On April 28, 2016, President Enrique Peña sent a bill to the Senate to substantially amend the Constitution on Labor Justice.
The bill proposed eliminating the Conciliation and Arbitration Labor Boards, which have been the agencies in charge of Labor Justice, and their replacement by Labor Courts belonging to either the Federal or Local Judicial Branch.
This initiative was discussed and approved by both the Senate and the Chamber of Representatives and was sent to the Local Congresses for their approval. Last February 3rd, the proposed constitutional reform was approved by 17 Local Congresses. We are only waiting for the President to publish the corresponding Decree in the Official Gazette.
As a result of this Constitutional Reform, Labor Justice will be administered by Labor Courts belonging to the Federal or Local Judicial Branch, which will give them more independence in relation to the Executive Branch.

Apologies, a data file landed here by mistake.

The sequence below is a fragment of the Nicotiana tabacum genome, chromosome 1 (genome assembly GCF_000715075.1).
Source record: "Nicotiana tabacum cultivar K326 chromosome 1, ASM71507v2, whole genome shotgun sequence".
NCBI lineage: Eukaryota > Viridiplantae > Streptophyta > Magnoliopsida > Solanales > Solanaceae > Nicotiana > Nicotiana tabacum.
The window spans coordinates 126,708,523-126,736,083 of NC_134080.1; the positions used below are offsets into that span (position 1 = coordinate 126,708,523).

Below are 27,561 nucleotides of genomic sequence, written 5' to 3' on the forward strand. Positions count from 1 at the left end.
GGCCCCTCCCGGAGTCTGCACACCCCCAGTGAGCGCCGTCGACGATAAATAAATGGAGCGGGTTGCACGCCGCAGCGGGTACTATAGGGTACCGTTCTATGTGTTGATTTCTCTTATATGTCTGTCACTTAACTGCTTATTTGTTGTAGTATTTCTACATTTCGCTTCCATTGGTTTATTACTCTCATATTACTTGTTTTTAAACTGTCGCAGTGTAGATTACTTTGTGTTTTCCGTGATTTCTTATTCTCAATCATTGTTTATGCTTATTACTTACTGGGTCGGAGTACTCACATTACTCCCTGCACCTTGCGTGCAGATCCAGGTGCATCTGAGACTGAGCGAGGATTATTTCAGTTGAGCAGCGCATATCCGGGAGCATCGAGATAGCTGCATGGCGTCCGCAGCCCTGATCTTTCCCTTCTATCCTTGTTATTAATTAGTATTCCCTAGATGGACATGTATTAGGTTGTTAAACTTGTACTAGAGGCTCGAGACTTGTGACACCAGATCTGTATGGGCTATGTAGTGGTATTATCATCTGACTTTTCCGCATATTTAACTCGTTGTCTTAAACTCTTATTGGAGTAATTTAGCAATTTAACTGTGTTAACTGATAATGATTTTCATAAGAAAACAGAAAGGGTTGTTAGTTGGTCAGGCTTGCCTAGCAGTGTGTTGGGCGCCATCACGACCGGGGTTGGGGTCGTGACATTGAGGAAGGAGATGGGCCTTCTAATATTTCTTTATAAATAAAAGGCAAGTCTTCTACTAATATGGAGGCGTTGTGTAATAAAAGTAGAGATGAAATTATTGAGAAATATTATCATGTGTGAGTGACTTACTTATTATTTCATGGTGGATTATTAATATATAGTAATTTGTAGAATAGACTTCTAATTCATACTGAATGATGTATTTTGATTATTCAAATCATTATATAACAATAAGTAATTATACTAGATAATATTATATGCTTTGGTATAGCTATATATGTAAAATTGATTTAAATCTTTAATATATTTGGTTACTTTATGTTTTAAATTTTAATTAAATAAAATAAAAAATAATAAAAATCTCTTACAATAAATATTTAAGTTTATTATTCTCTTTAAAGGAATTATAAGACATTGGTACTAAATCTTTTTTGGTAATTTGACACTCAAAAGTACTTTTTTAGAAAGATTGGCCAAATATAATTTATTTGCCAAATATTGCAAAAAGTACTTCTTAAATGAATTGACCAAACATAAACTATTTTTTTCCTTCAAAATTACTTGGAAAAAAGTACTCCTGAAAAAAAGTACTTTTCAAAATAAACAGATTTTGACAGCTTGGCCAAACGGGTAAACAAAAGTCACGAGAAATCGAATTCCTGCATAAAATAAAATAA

It is also relevant that with the constitutional reform a decentralized organism is created, independent of the Federal Administration and similar bodies in the States, which will be in charge of substantiating a mandatory pre-trial instance for the parties, aiming to speed up labor proceedings so that long, expensive processes will be avoided.
A Federal, Public and Decentralized Organism will be in charge of registration of unions and collective bargaining agreements (CBAs).
This Constitutional Reform will come into effect within one year following its publication in the Official Gazette.
Given that the Constitutional Reform necessarily involves adjustments to the Regulatory Law, especially on procedural labor matters, it is very feasible that a Procedural Labor Code to rule the administration of labor justice will be discussed and enacted, which, according to the Ministry of Labor, is already being developed.